That continuing theme of not dwelling is one of his strongest traits. Where many want to make more of a situation, Franks hits it head on, delivers an answer, and gets on to the next task. During the fall, one of those tasks that took more than a simple answer was convincing a season-ticket holder base that the Fresno Grizzlies were worth their annual investment.
Franks decided to sell it as more than just the players on the field. The first part of the recipe was advertising it as “Fresno’s” team. He then challenged the marketing department to come up with new promotions, the entertainment to improve the in-game experience, and the ticket and corporate sides to develop new methods that added additional value to the overall Grizzlies’ atmosphere.
He believed if the club could continue to capture the heart of their die-hard fan base, they’d be able to build it and grow the core exponentially over the next 12 months.
“Those season-ticket holders we have are part of the core and always have been. The question came up this year about if you’d still be part of the core if the players don’t come from your favorite baseball team’s affiliate. A lot of people stayed and some dropped off, which we understand. But for those people who stuck with us, they’re glad they did. Those fans that stuck with us are important and we consider them family. I love all of those people.”
There’s something to be said for a man in a position who expresses that sense of care. It’s surely not a weakness, especially in the family-oriented nature of Minor League Baseball.
One of the things people will see be implemented by 2016 will be the addition of ritual elements that detail the history of the baseball club and celebrate the local heritage inside Chukchansi Park.
“I don’t think we’ve done a great job of capturing the history of the Fresno Grizzlies inside the ballpark. I’d like to go back to 1998 and help give fans a perspective of where we’ve been and the story of the franchise. We added a few elements this season, but we want to bring more of that heritage into the ballpark.”
Franks is focused on evolving the story of the organization into the minds of locals and believes that it’s something they will sink their teeth into once it’s complete.
So far, the buttons he’s pushed have gotten responses. Opening Day this season had the feeling of an NBA Playoff game according to one fan on social media. No matter the difference in sport, the point was that the energy had noticeably changed and the experience transcended into the fibers of each fan.
“We’re only halfway through the season and we’ve already put together some of the best promotions you’ll find anywhere in the country. Combine that with a first place team and we’re confident that a Fresno Grizzlies game is going to be the place to be this summer.”
This article also appears in the fifth edition of the Fresno Grizzlies Play Ball magazine that can be picked up for free by attending the homestand that runs Saturday, June 6th through Tuesday, June 9th. Learn about the promotions for the four home games and purchase tickets here.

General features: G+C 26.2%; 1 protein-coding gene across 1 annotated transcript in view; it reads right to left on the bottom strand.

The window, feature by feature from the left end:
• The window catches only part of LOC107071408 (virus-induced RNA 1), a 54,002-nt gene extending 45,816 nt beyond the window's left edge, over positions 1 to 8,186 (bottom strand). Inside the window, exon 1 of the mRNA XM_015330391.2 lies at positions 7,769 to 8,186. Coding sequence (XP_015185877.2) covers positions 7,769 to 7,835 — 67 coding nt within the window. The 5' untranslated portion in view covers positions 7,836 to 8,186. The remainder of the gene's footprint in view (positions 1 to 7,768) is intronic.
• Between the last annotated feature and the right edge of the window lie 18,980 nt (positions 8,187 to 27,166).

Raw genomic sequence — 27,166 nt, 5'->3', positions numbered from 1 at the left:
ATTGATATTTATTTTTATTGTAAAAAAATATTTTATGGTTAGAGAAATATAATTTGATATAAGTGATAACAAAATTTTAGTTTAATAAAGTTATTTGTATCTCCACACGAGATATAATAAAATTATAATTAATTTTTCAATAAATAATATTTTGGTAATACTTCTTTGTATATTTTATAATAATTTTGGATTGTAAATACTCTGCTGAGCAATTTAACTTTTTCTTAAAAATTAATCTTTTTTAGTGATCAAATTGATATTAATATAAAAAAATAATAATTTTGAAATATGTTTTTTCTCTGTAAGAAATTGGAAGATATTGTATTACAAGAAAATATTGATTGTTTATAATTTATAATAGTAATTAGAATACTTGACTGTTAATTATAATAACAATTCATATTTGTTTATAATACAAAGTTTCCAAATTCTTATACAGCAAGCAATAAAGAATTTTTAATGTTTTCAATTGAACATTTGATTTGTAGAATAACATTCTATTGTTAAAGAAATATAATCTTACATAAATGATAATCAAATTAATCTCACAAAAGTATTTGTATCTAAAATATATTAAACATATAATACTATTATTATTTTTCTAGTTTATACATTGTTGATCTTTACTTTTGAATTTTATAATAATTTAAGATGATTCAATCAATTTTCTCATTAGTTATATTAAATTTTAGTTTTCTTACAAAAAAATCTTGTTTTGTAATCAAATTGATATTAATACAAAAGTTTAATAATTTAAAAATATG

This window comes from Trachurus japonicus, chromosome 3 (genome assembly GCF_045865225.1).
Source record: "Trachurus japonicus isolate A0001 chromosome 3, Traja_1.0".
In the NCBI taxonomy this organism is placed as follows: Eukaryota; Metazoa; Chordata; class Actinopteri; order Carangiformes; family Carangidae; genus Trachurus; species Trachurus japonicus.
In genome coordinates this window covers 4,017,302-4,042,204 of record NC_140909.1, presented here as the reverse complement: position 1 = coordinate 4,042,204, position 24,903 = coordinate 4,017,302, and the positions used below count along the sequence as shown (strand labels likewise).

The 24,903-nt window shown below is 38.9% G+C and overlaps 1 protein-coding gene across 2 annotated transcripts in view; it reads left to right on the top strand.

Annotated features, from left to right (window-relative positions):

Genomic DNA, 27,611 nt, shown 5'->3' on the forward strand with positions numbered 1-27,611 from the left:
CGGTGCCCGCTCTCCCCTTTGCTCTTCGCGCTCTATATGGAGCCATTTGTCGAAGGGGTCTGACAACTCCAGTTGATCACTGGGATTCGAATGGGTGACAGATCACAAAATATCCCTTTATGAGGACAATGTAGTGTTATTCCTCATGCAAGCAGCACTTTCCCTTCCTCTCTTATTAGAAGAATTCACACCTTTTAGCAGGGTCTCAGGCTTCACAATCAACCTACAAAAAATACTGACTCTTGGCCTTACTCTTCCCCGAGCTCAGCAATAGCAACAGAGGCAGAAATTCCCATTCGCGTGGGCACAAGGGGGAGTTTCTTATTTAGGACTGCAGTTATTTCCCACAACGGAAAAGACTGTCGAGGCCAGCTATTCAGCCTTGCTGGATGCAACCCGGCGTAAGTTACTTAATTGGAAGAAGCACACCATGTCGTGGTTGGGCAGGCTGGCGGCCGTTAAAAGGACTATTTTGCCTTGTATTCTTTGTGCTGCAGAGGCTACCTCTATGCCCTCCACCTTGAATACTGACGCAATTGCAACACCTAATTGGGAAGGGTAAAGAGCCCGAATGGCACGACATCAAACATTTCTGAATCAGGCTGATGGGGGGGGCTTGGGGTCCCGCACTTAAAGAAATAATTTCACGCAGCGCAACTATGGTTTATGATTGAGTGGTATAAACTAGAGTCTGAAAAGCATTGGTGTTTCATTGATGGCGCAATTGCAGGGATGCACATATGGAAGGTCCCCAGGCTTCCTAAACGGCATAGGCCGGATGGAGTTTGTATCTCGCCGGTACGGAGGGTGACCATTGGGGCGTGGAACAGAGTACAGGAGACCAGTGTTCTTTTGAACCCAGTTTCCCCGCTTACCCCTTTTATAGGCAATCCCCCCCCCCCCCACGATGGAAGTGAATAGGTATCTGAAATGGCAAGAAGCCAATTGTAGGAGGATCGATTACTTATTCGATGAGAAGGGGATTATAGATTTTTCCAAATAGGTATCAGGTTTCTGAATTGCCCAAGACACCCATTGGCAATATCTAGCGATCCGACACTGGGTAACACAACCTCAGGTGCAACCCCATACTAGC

Story by Ryan Young
“Hey! How’s it goin’?” says Fresno Grizzlies catcher Max Stassi about a notch higher than the average person. The grinning Yuba City, California native is quite possibly the most upbeat professional baseball player you’ll ever meet. Even before moving past general pleasantries, you can notice he has a special presence about him.
“Good to see you,” he follows up while circling the batting cage at Chukchansi Park upon returning from a recent eight-game road trip. He makes his way up to me, puts out his hand and completes a handshake so hard that he turns my right hand completely over.
“I got you there,” smiles Stassi as he enters the cage to get in some pregame cuts.
Noted, the 24-year-old backstop is the type of guy who will take you by surprise.
But in a day and age where catchers are normally hulking six-foot plus in height, Stassi sticks out for being the exception. He only stands at 5-10 and could even be mistaken for a middle infielder. His build is similar to that of Toronto catcher Russell Martin, who’s in his 10th season and has established himself as one of the premier backstops in all of baseball proven by his 5-year, $82 million contract signed prior to this season. That’s certainly a lofty comparison at this point in Max’s career, but it does prove that there’s a big leaguer in his physical mold succeeding at the highest level there is.
Stassi, like Martin, surprises you with his tools instead of his stature. The youngster has power to all fields and his athletic ability behind the plate is an asset pitchers at the next level prefer. However, it could be the intangibles that help put him over the edge of his competition. There’s baseball history in his bloodline, with his father Jim pitching in the Giants organization back in the early 80s, while his older brother Brock is currently a Philadelphia Phillies prospect batting over .300 at Double-A Reading.
“The good kind of baseball lifer,” said an American League scout of Max on an early season trip evaluating Fresno’s talented roster.